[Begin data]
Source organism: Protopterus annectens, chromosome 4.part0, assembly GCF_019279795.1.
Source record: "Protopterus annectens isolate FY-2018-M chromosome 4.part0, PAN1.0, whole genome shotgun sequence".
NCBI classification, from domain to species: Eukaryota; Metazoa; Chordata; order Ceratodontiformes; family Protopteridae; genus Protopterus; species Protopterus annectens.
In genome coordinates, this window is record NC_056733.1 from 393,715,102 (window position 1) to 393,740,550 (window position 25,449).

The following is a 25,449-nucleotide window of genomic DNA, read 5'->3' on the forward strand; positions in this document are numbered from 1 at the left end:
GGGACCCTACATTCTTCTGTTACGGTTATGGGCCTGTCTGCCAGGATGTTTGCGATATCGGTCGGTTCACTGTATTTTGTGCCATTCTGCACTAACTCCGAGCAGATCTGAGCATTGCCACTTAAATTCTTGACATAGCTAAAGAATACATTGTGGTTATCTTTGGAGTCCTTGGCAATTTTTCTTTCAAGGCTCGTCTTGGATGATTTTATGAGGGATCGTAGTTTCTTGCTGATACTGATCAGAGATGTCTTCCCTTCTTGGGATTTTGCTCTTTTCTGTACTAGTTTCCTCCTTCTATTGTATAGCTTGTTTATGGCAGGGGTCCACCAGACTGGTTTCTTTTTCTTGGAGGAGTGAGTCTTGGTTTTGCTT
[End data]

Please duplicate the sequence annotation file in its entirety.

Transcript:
Source organism: Protopterus annectens, chromosome 4.part0, assembly GCF_019279795.1.
Source record: "Protopterus annectens isolate FY-2018-M chromosome 4.part0, PAN1.0, whole genome shotgun sequence".
NCBI classification, from domain to species: Eukaryota; Metazoa; Chordata; order Ceratodontiformes; family Protopteridae; genus Protopterus; species Protopterus annectens.
In genome coordinates, this window is record NC_056733.1 from 393,715,102 (window position 1) to 393,740,550 (window position 25,449).

The following is a 25,449-nucleotide window of genomic DNA, read 5'->3' on the forward strand; positions in this document are numbered from 1 at the left end:
GGGACCCTACATTCTTCTGTTACGGTTATGGGCCTGTCTGCCAGGATGTTTGCGATATCGGTCGGTTCACTGTATTTTGTGCCATTCTGCACTAACTCCGAGCAGATCTGAGCATTGCCACTTAAATTCTTGACATAGCTAAAGAATACATTGTGGTTATCTTTGGAGTCCTTGGCAATTTTTCTTTCAAGGCTCGTCTTGGATGATTTTATGAGGGATCGTAGTTTCTTGCTGATACTGATCAGAGATGTCTTCCCTTCTTGGGATTTTGCTCTTTTCTGTACTAGTTTCCTCCTTCTATTGTATAGCTTGTTTATGGCAGGGGTCCACCAGACTGGTTTCTTTTTCTTGGAGGAGTGAGTCTTGGTTTTGCTT